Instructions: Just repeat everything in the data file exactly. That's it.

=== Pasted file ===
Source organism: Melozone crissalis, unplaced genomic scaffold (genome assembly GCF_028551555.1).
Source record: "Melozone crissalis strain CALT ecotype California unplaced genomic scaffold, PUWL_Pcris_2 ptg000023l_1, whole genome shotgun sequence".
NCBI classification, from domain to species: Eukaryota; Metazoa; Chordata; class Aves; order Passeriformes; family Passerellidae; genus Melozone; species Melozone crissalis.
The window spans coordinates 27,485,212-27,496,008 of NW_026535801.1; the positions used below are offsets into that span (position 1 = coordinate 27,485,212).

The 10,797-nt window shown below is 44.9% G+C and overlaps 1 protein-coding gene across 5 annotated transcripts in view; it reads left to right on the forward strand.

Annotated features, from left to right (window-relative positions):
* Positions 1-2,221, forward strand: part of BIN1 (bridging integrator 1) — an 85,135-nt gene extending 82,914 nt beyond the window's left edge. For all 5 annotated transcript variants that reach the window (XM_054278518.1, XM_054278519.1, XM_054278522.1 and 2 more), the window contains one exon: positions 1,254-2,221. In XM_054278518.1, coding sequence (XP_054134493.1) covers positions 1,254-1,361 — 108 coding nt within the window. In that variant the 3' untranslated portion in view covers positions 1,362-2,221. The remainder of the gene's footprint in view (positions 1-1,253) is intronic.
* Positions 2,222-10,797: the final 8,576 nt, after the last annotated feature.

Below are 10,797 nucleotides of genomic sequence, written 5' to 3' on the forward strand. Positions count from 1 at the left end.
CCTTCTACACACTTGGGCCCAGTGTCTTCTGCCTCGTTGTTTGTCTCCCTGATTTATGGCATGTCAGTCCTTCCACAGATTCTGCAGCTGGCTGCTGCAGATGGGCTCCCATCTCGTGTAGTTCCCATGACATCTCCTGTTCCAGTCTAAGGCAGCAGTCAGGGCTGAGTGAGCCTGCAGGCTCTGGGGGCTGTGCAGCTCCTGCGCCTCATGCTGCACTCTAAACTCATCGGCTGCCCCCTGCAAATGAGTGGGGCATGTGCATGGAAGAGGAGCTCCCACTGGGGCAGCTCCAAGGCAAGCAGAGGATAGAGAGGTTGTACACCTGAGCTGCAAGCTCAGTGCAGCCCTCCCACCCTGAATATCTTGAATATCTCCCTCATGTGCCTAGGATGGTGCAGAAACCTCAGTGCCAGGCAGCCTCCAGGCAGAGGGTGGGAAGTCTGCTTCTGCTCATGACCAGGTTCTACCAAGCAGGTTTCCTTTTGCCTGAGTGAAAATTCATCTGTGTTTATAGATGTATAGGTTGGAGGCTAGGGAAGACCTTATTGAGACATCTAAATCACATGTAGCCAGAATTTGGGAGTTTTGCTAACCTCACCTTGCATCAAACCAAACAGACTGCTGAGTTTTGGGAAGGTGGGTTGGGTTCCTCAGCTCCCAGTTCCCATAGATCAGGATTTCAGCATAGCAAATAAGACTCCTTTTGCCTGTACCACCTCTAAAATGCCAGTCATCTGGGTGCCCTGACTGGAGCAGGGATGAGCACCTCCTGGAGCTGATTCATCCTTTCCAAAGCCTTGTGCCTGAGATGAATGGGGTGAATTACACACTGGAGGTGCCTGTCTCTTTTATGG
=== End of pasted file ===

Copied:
Source organism: Melozone crissalis, unplaced genomic scaffold (genome assembly GCF_028551555.1).
Source record: "Melozone crissalis strain CALT ecotype California unplaced genomic scaffold, PUWL_Pcris_2 ptg000023l_1, whole genome shotgun sequence".
NCBI classification, from domain to species: Eukaryota; Metazoa; Chordata; class Aves; order Passeriformes; family Passerellidae; genus Melozone; species Melozone crissalis.
The window spans coordinates 27,485,212-27,496,008 of NW_026535801.1; the positions used below are offsets into that span (position 1 = coordinate 27,485,212).

The 10,797-nt window shown below is 44.9% G+C and overlaps 1 protein-coding gene across 5 annotated transcripts in view; it reads left to right on the forward strand.

Annotated features, from left to right (window-relative positions):
* Positions 1-2,221, forward strand: part of BIN1 (bridging integrator 1) — an 85,135-nt gene extending 82,914 nt beyond the window's left edge. For all 5 annotated transcript variants that reach the window (XM_054278518.1, XM_054278519.1, XM_054278522.1 and 2 more), the window contains one exon: positions 1,254-2,221. In XM_054278518.1, coding sequence (XP_054134493.1) covers positions 1,254-1,361 — 108 coding nt within the window. In that variant the 3' untranslated portion in view covers positions 1,362-2,221. The remainder of the gene's footprint in view (positions 1-1,253) is intronic.
* Positions 2,222-10,797: the final 8,576 nt, after the last annotated feature.

Below are 10,797 nucleotides of genomic sequence, written 5' to 3' on the forward strand. Positions count from 1 at the left end.
CCTTCTACACACTTGGGCCCAGTGTCTTCTGCCTCGTTGTTTGTCTCCCTGATTTATGGCATGTCAGTCCTTCCACAGATTCTGCAGCTGGCTGCTGCAGATGGGCTCCCATCTCGTGTAGTTCCCATGACATCTCCTGTTCCAGTCTAAGGCAGCAGTCAGGGCTGAGTGAGCCTGCAGGCTCTGGGGGCTGTGCAGCTCCTGCGCCTCATGCTGCACTCTAAACTCATCGGCTGCCCCCTGCAAATGAGTGGGGCATGTGCATGGAAGAGGAGCTCCCACTGGGGCAGCTCCAAGGCAAGCAGAGGATAGAGAGGTTGTACACCTGAGCTGCAAGCTCAGTGCAGCCCTCCCACCCTGAATATCTTGAATATCTCCCTCATGTGCCTAGGATGGTGCAGAAACCTCAGTGCCAGGCAGCCTCCAGGCAGAGGGTGGGAAGTCTGCTTCTGCTCATGACCAGGTTCTACCAAGCAGGTTTCCTTTTGCCTGAGTGAAAATTCATCTGTGTTTATAGATGTATAGGTTGGAGGCTAGGGAAGACCTTATTGAGACATCTAAATCACATGTAGCCAGAATTTGGGAGTTTTGCTAACCTCACCTTGCATCAAACCAAACAGACTGCTGAGTTTTGGGAAGGTGGGTTGGGTTCCTCAGCTCCCAGTTCCCATAGATCAGGATTTCAGCATAGCAAATAAGACTCCTTTTGCCTGTACCACCTCTAAAATGCCAGTCATCTGGGTGCCCTGACTGGAGCAGGGATGAGCACCTCCTGGAGCTGATTCATCCTTTCCAAAGCCTTGTGCCTGAGATGAATGGGGTGAATTACACACTGGAGGTGCCTGTCTCTTTTATGG